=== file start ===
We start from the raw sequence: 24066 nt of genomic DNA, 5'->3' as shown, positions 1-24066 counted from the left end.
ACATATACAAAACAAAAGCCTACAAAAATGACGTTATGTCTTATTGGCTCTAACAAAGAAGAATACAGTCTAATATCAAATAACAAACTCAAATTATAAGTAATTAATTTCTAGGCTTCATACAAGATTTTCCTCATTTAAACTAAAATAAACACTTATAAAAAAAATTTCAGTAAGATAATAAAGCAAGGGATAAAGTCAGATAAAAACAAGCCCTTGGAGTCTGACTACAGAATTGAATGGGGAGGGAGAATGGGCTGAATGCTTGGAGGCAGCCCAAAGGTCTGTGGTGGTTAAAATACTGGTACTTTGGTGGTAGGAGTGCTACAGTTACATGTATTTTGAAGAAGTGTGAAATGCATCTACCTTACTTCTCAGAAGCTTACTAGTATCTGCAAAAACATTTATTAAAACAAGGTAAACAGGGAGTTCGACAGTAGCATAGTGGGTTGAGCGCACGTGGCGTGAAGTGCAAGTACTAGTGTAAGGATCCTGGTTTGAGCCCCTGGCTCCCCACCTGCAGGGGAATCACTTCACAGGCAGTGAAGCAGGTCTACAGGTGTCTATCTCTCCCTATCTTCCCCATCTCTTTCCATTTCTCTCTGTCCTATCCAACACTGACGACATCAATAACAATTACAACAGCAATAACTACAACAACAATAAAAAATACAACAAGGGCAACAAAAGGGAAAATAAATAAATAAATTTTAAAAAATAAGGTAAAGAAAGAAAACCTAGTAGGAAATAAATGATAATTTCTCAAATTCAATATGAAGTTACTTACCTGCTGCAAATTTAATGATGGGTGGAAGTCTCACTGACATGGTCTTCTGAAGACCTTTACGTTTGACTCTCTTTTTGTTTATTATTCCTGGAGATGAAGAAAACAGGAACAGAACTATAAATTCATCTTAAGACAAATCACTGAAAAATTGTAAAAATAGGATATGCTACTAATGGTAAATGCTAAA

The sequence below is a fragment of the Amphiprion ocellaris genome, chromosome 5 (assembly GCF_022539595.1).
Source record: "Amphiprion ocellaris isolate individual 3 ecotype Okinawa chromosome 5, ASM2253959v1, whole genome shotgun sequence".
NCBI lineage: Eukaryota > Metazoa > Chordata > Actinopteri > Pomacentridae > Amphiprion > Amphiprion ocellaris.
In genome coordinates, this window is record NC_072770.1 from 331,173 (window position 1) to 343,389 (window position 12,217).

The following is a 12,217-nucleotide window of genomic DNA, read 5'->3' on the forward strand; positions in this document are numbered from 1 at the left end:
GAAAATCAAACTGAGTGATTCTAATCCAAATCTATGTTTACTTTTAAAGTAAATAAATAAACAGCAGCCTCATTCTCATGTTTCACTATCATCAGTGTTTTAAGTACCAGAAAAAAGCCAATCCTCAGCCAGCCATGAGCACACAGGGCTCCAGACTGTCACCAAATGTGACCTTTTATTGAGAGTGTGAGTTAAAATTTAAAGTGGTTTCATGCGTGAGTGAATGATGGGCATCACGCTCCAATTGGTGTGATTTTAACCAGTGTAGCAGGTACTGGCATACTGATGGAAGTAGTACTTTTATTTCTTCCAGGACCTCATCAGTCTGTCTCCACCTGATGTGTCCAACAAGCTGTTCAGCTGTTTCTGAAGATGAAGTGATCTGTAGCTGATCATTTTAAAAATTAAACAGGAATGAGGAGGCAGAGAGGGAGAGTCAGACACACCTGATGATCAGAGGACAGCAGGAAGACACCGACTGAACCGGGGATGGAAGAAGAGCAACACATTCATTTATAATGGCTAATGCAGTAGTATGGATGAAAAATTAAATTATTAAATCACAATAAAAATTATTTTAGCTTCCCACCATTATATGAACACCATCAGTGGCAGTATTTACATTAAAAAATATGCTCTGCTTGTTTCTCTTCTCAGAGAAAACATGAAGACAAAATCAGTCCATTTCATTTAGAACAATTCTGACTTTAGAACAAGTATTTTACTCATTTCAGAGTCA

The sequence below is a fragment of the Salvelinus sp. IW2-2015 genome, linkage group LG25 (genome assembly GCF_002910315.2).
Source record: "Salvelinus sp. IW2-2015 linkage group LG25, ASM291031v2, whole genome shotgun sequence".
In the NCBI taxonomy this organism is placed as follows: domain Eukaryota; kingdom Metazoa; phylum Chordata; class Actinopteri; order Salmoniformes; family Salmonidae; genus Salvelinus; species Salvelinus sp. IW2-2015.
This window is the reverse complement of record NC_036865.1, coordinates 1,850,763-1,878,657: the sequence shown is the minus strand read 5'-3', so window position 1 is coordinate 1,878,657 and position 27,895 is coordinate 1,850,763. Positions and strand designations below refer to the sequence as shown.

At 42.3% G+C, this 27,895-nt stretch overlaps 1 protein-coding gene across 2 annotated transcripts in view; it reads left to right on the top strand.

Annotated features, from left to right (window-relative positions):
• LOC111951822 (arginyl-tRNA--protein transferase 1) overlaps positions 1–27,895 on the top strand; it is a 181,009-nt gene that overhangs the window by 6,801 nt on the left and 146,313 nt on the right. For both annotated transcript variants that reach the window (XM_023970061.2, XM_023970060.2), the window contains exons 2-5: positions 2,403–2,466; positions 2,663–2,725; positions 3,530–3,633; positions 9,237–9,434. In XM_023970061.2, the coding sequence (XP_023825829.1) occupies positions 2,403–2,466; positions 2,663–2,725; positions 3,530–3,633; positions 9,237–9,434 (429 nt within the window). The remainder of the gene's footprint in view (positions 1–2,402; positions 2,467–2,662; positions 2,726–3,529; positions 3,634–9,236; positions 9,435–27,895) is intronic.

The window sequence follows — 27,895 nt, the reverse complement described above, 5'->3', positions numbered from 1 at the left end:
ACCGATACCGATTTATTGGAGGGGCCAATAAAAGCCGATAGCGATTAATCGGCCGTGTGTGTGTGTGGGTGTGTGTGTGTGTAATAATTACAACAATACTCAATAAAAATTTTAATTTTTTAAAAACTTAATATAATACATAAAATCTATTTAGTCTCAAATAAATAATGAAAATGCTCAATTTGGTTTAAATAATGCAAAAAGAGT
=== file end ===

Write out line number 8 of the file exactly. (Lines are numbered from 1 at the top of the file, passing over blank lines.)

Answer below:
GAAAATCAAACTGAGTGATTCTAATCCAAATCTATGTTTACTTTTAAAGTAAATAAATAAACAGCAGCCTCATTCTCATGTTTCACTATCATCAGTGTTTTAAGTACCAGAAAAAAGCCAATCCTCAGCCAGCCATGAGCACACAGGGCTCCAGACTGTCACCAAATGTGACCTTTTATTGAGAGTGTGAGTTAAAATTTAAAGTGGTTTCATGCGTGAGTGAATGATGGGCATCACGCTCCAATTGGTGTGATTTTAACCAGTGTAGCAGGTACTGGCATACTGATGGAAGTAGTACTTTTATTTCTTCCAGGACCTCATCAGTCTGTCTCCACCTGATGTGTCCAACAAGCTGTTCAGCTGTTTCTGAAGATGAAGTGATCTGTAGCTGATCATTTTAAAAATTAAACAGGAATGAGGAGGCAGAGAGGGAGAGTCAGACACACCTGATGATCAGAGGACAGCAGGAAGACACCGACTGAACCGGGGATGGAAGAAGAGCAACACATTCATTTATAATGGCTAATGCAGTAGTATGGATGAAAAATTAAATTATTAAATCACAATAAAAATTATTTTAGCTTCCCACCATTATATGAACACCATCAGTGGCAGTATTTACATTAAAAAATATGCTCTGCTTGTTTCTCTTCTCAGAGAAAACATGAAGACAAAATCAGTCCATTTCATTTAGAACAATTCTGACTTTAGAACAAGTATTTTACTCATTTCAGAGTCA